How Photography Was My Shield in Battling Loss and Grief

Like many of you, I’ve used photography as a form of therapy.

“Hey, Auntie Joan, isn’t this the day we cremated Grandpa?” That’s how my day started–by looking at memories on Facebook and remembering a time when I first became content with shooting landscapes. This was an incredibly difficult time. I was in my early 20s and already facing an incredibly rough job at the B&H Photo Social Media Dept. But I remember when my sister called me to tell me about how a stroke had destroyed over 40% of my grandfather’s brain. So my sister, mother and I got into our car, left our home in Queens for a few nights and went up to Toronto. You see, this was a complicated death. It’s one that we had been expecting for a long time. But a few things made this one especially difficult for me, and my Canon 5D Mk II was my only shield. As I type that, I remember the day that I threw it down the trash chute in my old Brooklyn apartment. That camera was my shield. And like many of you, photography has been a welcome distraction for holding back tears and completely losing it.

This particular death was hard. It wasn’t because of the fact that I knew it was coming. Instead, it was because of a significant faction difference between my family–or at least it felt that way. Years ago, my mom got into a massive fight with her siblings and my grandmother over ensuring that her father (my grandfather, who passed away) was being taken care of. She wasn’t happy with what they were doing and the fact that the family didn’t spend enough time with him. My sister sort of proved that by interacting with my grandfather and being interactive with him–which is something that most of them up there didn’t have enough time to always do. In some families, you send parents away to shelters. But in others, they stay home. My family did the latter.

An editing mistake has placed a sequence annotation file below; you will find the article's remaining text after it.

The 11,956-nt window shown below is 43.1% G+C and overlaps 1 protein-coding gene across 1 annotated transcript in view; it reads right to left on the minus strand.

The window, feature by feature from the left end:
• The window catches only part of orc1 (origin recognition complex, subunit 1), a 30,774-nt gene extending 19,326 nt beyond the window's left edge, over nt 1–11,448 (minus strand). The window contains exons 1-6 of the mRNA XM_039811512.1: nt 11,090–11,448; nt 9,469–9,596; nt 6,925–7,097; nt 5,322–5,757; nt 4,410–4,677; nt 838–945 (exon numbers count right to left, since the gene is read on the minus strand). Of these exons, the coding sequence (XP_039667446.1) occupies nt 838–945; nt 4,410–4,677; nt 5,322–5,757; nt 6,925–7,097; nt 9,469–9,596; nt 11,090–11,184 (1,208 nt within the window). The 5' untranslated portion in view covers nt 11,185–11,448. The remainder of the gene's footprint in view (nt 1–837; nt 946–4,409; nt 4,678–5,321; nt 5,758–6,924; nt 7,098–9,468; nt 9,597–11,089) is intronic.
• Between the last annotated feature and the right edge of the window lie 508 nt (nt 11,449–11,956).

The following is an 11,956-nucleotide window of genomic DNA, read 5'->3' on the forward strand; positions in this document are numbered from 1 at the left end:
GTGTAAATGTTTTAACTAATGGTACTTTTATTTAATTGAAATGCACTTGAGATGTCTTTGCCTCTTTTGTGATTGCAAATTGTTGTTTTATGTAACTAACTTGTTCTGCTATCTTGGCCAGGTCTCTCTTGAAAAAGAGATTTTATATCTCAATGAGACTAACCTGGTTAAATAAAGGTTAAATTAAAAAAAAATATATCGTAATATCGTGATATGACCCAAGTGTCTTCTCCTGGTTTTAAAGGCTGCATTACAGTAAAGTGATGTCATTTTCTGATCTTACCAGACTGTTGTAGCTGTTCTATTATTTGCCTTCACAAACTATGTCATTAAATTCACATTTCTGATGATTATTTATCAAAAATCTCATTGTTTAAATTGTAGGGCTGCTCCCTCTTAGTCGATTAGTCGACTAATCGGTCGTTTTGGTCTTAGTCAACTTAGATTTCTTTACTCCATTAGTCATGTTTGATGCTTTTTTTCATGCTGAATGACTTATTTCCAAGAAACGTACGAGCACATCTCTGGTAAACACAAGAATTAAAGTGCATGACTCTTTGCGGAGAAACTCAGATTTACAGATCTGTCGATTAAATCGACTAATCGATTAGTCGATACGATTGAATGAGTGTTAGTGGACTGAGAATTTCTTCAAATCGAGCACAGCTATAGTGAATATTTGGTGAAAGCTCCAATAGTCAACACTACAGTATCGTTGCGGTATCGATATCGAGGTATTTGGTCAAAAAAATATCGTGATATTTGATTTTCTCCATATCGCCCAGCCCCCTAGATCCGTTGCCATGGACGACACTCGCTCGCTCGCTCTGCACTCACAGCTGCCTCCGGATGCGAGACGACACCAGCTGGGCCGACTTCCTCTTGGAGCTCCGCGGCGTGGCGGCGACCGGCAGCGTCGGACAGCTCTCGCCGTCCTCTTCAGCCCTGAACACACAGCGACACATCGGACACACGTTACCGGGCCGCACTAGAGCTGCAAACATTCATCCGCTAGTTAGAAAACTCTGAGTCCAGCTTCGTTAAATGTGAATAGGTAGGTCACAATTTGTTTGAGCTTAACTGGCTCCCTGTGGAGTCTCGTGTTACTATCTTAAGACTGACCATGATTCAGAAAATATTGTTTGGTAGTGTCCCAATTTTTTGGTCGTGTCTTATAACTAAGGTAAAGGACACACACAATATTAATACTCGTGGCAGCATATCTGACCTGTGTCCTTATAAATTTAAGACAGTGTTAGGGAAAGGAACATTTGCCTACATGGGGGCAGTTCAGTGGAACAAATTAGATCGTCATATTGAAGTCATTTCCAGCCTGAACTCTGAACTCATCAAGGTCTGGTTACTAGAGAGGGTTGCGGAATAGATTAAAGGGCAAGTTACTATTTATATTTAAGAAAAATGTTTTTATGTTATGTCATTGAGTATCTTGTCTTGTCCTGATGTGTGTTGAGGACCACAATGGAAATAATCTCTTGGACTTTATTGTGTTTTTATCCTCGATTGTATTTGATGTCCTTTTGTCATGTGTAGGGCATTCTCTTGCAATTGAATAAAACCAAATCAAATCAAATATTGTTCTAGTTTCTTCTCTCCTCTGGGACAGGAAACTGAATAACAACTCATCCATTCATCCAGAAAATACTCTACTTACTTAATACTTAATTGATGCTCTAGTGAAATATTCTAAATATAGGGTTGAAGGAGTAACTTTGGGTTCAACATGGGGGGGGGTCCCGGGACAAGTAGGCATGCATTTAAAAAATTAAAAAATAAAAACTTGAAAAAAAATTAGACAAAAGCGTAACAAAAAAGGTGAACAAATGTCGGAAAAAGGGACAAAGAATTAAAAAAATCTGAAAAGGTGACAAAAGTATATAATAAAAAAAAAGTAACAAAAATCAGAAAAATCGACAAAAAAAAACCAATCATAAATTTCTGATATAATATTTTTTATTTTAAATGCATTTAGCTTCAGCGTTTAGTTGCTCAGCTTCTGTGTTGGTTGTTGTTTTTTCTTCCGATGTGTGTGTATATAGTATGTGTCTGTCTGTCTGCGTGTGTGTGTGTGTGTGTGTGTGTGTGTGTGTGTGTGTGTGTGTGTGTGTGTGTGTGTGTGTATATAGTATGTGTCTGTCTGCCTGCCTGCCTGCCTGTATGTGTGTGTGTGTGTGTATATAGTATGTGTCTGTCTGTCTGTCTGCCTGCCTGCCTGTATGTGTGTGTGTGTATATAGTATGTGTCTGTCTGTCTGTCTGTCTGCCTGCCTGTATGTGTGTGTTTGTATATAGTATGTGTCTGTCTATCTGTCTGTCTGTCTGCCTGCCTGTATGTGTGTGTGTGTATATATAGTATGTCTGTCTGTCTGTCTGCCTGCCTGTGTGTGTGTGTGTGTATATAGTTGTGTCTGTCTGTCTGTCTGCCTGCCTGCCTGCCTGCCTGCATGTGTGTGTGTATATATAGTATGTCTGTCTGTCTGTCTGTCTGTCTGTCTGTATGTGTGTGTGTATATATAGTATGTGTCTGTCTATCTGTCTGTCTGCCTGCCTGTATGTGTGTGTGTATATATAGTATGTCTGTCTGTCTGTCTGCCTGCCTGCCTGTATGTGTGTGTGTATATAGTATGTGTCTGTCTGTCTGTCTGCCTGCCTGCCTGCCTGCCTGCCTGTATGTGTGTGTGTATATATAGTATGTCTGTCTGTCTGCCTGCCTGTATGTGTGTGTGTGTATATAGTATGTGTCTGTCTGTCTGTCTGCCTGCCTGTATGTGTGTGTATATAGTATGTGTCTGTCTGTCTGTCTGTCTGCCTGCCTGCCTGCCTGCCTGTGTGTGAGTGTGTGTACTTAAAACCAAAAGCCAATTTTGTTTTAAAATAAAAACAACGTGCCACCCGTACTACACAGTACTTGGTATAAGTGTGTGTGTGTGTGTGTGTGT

For better or worse, my sister and mother were on one side. My sister still doesn’t talk to that side of the family, except for one uncle. But I sided with the rest of the extended family. So within my own immediate family, I was the outlier. It got me into many fights, and my mother isn’t one to just let things go. Well, she wasn’t that is. She’s gone now too, thankfully. But that’s another story.

During the entire funeral proceedings and all the family interactions, I often shot photos. I wanted to remember these people and everything that happened. At that time, I didn’t know when I’d see or speak to them next. My mother was overbearing and hated the fact that I talked to her siblings and even to my father, whom she divorced. It was toxic.

So mix all this together, and force a young 20-something entrepreneur with a day job to chug it down. The only semi-escape I had was photography. It kept me sane during that time. I shot a lot of photos during this entire process. And I was even one of the people to put grandpa’s coffin in the oven to be cremated.

Seeing myself and others lift his coffin and watch it slowly go into a giant oven was insane and horrifying. I remember how hot the fire was. And then suddenly they closed the door on the oven. And we all cried. I remember being in so much shock. Even now, it haunts me at times. So on our last night, I went outside of our hotel room to go shoot some landscapes. These photos were the result of that moment. Whenever I look at them, I’m reminded of that incredibly difficult moment in my life. Photography was my shield and, in many ways, a savior to me.

And during this time, photography was probably my most useful shield. I’ve learned not to always use it as a crutch or as a shield. But sometimes, it’s the only thing that will work.

Chris Gampat

Chris Gampat is the Editor in Chief, Founder, and Publisher of the Phoblographer. He also likes pizza.